In an earlier report, UNICEF put Canada in last place for its inadequate early child-care services. Canada failed to meet nine of the agency’s ten child care benchmarks, which included parental leave of one year with at least 50 percent of salary; a national child care plan with priority for the poor and disadvantaged; minimum staff-to-children ratio of 1:15 in pre-school education; 1 percent of GDP spent on early childhood services; and a national child poverty rate of less than 10 percent.

The only benchmark Canada met was that at least 50 percent of staff in accredited early education services had post-secondary education with relevant qualifications.

European children get better care

Unlike Canada, most countries in Europe have committed to providing an ECEC (Early Childhood Education and Care) place for all their children, either by legislating a legal entitlement or by making attendance available and compulsory. Eight of these countries – Denmark, Sweden, Norway, Finland, Germany, Slovenia, Estonia, and Malta – guarantee a legal right to ECEC for all children soon after their birth.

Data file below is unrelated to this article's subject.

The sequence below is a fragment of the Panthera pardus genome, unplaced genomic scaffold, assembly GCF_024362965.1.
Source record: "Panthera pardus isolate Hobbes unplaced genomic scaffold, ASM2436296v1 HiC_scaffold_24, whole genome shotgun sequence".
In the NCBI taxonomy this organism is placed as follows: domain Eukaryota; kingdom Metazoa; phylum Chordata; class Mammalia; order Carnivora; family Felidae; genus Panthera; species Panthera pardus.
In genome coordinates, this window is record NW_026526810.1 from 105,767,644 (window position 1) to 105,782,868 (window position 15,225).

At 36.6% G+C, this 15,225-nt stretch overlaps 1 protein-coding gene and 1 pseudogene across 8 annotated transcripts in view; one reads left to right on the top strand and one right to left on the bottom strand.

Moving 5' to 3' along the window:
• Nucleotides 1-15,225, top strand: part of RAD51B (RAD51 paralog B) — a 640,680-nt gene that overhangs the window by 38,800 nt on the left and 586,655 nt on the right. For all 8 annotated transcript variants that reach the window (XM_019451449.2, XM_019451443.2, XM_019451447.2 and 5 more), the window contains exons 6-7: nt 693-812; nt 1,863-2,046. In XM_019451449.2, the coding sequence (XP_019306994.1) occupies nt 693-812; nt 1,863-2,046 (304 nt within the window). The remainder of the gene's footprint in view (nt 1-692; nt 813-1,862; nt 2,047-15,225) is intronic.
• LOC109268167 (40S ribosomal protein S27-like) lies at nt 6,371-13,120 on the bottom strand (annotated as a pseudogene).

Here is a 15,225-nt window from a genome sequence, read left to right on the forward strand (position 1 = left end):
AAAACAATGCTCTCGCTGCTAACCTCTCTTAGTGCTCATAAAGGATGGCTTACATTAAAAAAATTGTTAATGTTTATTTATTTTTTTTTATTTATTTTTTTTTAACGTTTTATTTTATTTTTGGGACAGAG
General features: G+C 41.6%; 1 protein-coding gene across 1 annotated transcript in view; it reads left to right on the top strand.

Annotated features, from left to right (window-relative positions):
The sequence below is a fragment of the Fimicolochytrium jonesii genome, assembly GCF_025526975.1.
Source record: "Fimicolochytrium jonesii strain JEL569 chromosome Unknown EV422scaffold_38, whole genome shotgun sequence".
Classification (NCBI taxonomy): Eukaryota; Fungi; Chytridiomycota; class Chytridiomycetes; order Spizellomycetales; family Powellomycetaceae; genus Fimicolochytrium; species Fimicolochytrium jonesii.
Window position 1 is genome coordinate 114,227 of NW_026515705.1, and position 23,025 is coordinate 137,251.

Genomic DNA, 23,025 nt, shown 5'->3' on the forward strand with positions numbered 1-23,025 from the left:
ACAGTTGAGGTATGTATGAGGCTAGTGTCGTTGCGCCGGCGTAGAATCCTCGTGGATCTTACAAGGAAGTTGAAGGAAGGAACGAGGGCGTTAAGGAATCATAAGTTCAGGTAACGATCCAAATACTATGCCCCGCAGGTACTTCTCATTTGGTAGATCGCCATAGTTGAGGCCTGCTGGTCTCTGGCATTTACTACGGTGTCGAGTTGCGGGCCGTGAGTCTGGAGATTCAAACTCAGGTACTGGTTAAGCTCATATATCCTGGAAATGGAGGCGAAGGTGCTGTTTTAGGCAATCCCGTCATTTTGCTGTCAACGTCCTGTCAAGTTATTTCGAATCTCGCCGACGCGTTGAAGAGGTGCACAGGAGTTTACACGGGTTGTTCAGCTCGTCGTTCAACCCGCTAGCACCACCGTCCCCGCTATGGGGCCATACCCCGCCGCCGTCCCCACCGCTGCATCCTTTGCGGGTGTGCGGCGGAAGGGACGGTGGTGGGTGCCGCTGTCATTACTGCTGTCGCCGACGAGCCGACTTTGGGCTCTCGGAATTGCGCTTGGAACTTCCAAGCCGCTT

“It’s a myth,” the UNICEF report stated bluntly, “that Canada is the best country in the world in which to grow up.”

In berating Canada for falling so far below these countries in caring for its youngest and most vulnerable citizens, UNICEF also cited other somber statistics. “Nearly 25% of Canadian children are obese, 22% of adolescents display mental health problems, and Canada ranks 31st in its rate of teen suicides.”

“It’s a myth,” the UNICEF report stated bluntly, “that Canada is the best country in the world in which to grow up.”

The connection

There’s an obvious connection between the massive subsidies our governments shower on the country’s corporations and the corresponding shortage of financial support they provide for children and others in need. If the national income were more equitably allocated – as it is in truly progressive countries – much of the prevailing social distress in Canada could be alleviated. The lives of the millions of Canadians now forced to live in wretched, unhappy, debilitating conditions could be enhanced.